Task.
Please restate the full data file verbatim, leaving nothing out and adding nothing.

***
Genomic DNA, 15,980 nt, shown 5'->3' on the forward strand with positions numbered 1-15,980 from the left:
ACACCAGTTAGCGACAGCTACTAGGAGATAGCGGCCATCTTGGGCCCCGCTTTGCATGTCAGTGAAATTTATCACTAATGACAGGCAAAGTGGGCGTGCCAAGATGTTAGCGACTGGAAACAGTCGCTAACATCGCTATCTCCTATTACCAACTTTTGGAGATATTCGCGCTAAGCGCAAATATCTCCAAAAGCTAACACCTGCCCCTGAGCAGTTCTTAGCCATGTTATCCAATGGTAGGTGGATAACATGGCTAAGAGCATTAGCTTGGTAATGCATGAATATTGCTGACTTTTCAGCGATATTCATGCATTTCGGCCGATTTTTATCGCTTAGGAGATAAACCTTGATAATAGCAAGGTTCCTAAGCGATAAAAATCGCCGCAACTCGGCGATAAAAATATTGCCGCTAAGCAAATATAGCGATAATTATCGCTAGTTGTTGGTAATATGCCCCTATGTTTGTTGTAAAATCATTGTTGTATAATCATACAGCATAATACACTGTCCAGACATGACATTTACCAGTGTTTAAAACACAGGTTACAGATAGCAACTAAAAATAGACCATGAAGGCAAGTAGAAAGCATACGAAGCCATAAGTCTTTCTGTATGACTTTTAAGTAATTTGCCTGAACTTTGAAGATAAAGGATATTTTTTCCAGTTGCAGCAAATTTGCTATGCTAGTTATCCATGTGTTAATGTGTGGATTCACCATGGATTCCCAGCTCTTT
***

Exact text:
Genomic DNA, 15,980 nt, shown 5'->3' on the forward strand with positions numbered 1-15,980 from the left:
ACACCAGTTAGCGACAGCTACTAGGAGATAGCGGCCATCTTGGGCCCCGCTTTGCATGTCAGTGAAATTTATCACTAATGACAGGCAAAGTGGGCGTGCCAAGATGTTAGCGACTGGAAACAGTCGCTAACATCGCTATCTCCTATTACCAACTTTTGGAGATATTCGCGCTAAGCGCAAATATCTCCAAAAGCTAACACCTGCCCCTGAGCAGTTCTTAGCCATGTTATCCAATGGTAGGTGGATAACATGGCTAAGAGCATTAGCTTGGTAATGCATGAATATTGCTGACTTTTCAGCGATATTCATGCATTTCGGCCGATTTTTATCGCTTAGGAGATAAACCTTGATAATAGCAAGGTTCCTAAGCGATAAAAATCGCCGCAACTCGGCGATAAAAATATTGCCGCTAAGCAAATATAGCGATAATTATCGCTAGTTGTTGGTAATATGCCCCTATGTTTGTTGTAAAATCATTGTTGTATAATCATACAGCATAATACACTGTCCAGACATGACATTTACCAGTGTTTAAAACACAGGTTACAGATAGCAACTAAAAATAGACCATGAAGGCAAGTAGAAAGCATACGAAGCCATAAGTCTTTCTGTATGACTTTTAAGTAATTTGCCTGAACTTTGAAGATAAAGGATATTTTTTCCAGTTGCAGCAAATTTGCTATGCTAGTTATCCATGTGTTAATGTGTGGATTCACCATGGATTCCCAGCTCTTT